|Minions and Whistle-Blowers
By Jay Bingham
One thing I've started wondering about lately when I watch movies: Where do evil master-mind types go to get their minions? I mean, it's not like you can really go down to Minions-R-Us and hire a couple dozen nuclear scientists.
You know what I mean?
Like, you watch a James Bond movie, and in the background... Well, first, in the foreground, James is talking with the evil genius who has some diabolic plan to take over/destroy the world. As they talk, James, of course, is working on some plan of his own to thwart the evil genius' plan. In the background, there are all these people working on the evil genius' invention. Now, coming from a technical background, I tend to watch those people a little more closely than some, and I start wondering what they're doing. I know they're just acting, but, okay, they're acting like they're doing the sort of thing that I might do if I were hired by an evil genius with some diabolic plot.
So, there they are, pushing buttons, making measurements, recording observations. All that scientific stuff. What are they thinking? Are they happy with their jobs? Do they get paid well? Do they have ethical questions about the legitimacy of their work? Do they go home at night and plop down on the sofa, telling their wives what a tough day it was working on the polar ice-cap melting project? Or are they sworn to secrecy? And, if they're sworn to secrecy... What happens if one of them gets fed up and decides to become a whistle-blower? Does the media take him (or her) seriously?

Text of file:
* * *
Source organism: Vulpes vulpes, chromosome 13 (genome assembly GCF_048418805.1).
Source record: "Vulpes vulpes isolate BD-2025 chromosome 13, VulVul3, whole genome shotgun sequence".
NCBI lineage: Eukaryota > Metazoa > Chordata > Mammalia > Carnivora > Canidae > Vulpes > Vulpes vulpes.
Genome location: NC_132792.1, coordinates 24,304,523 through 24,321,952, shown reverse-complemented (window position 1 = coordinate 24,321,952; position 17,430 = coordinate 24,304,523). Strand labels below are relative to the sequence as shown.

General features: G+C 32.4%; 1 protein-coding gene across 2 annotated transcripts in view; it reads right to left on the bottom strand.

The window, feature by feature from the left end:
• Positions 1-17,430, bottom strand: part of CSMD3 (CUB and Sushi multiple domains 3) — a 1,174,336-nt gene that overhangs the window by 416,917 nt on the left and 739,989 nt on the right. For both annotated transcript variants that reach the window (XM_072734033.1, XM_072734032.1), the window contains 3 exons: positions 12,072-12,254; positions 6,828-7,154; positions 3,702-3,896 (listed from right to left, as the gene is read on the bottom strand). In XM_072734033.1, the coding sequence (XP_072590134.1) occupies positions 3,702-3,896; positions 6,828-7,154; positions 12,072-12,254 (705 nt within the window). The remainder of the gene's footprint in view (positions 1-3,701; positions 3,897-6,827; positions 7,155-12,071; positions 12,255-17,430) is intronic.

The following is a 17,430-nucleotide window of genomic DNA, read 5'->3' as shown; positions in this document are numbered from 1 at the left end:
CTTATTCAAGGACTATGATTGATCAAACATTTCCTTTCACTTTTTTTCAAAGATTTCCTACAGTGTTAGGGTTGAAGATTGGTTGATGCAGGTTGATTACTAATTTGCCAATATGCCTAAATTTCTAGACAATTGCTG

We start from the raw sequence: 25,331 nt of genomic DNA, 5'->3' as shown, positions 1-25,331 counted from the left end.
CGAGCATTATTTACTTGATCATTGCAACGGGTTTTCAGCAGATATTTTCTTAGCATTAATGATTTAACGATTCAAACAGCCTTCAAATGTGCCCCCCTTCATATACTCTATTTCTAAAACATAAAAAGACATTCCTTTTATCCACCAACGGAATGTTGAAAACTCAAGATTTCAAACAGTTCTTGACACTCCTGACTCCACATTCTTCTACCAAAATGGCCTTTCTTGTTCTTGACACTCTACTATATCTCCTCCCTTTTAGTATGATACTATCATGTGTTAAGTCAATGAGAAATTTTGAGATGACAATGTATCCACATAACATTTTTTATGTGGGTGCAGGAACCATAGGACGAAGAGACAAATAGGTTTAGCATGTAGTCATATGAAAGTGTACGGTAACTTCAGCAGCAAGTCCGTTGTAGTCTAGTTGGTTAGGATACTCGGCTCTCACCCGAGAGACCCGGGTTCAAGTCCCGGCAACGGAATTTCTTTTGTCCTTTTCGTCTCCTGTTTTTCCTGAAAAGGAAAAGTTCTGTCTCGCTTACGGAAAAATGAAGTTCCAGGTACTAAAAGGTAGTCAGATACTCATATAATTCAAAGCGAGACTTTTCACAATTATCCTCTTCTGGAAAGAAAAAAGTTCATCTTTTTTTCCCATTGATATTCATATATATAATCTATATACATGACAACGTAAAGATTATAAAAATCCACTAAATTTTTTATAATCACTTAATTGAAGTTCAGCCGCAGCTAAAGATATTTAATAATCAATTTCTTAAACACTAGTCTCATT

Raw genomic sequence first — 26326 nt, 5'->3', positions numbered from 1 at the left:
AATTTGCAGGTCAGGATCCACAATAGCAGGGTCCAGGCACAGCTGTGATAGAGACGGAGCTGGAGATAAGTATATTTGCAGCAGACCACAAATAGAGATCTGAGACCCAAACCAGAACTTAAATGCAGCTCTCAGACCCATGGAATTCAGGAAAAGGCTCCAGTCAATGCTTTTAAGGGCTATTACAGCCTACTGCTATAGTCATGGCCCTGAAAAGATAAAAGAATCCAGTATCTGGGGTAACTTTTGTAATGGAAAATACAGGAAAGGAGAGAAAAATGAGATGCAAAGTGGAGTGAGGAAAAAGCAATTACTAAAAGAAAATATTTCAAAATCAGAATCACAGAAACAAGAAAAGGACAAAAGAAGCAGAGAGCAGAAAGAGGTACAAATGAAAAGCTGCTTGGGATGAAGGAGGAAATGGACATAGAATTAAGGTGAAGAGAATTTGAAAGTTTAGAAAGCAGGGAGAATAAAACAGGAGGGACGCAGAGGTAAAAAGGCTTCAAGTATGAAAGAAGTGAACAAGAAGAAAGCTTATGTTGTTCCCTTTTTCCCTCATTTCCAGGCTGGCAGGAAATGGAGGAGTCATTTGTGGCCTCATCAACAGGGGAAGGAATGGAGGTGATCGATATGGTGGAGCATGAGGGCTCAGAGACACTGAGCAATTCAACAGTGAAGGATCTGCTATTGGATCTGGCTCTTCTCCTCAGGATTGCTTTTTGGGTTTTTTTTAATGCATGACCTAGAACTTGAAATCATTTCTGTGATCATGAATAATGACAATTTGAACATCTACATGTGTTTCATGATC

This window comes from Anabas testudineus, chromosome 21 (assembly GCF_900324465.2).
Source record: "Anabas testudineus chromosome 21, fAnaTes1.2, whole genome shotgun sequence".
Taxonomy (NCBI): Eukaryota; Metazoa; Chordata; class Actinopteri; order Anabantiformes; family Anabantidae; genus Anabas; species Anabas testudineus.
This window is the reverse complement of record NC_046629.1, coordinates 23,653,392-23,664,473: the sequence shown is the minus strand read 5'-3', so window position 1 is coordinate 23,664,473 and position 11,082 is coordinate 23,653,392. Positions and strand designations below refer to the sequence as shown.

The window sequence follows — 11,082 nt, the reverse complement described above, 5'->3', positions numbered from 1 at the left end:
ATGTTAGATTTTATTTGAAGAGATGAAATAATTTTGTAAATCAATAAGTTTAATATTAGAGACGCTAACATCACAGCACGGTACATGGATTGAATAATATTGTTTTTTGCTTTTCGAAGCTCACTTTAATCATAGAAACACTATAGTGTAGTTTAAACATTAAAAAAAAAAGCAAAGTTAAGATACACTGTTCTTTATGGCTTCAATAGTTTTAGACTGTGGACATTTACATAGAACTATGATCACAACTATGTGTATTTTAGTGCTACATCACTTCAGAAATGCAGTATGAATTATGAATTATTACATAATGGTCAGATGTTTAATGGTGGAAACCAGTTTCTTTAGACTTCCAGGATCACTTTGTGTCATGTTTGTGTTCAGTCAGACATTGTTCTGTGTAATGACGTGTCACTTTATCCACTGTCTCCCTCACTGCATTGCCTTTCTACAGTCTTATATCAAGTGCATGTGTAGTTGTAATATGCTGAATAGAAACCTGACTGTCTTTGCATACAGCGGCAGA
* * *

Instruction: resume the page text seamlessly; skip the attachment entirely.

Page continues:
(i)TV Reporter to unidentified telephone caller: "You say he's invented a death ray that can shoot the wings off a gnat at 500,00 feet and he's got it aimed at the White House? Yeah, right. Lucky for us you're having such a hard time with the servo mechanism, isn't it?"
And then the police/FBI/Secret Service agents pull up and arrest him for suspected terrorism threats.
If you're an evil genius? What's the rate of pay for your technology professionals? Do you have to figure on paying them more? After all, they are compromising their professional careers by working for you. It just doesn't look good on your resume at your next job interview when you have to explain why you were terminated from the Moon-Based Sonic Wave Traffic Disruptor project after a British secret agent with a fancy ball-point pen that demagnetized the hard drive on the main control unit started a catastrophic fire that claimed the lives of several of your co-workers and put your former employer in a highly publicized criminal court case. With a background like that, are you really the kind of person that a legitimate technology firm wants to hire?
Or do you pay them less? Perhaps they've already compromised their careers in some fashion, and you're offering them an opportunity that they just can't find anywhere else. And, if that's the case... Where do you go about finding those kinds of people? Prisons and jails don't seem like a particularly good source. As I like to point out, there is no IQ test for crooks.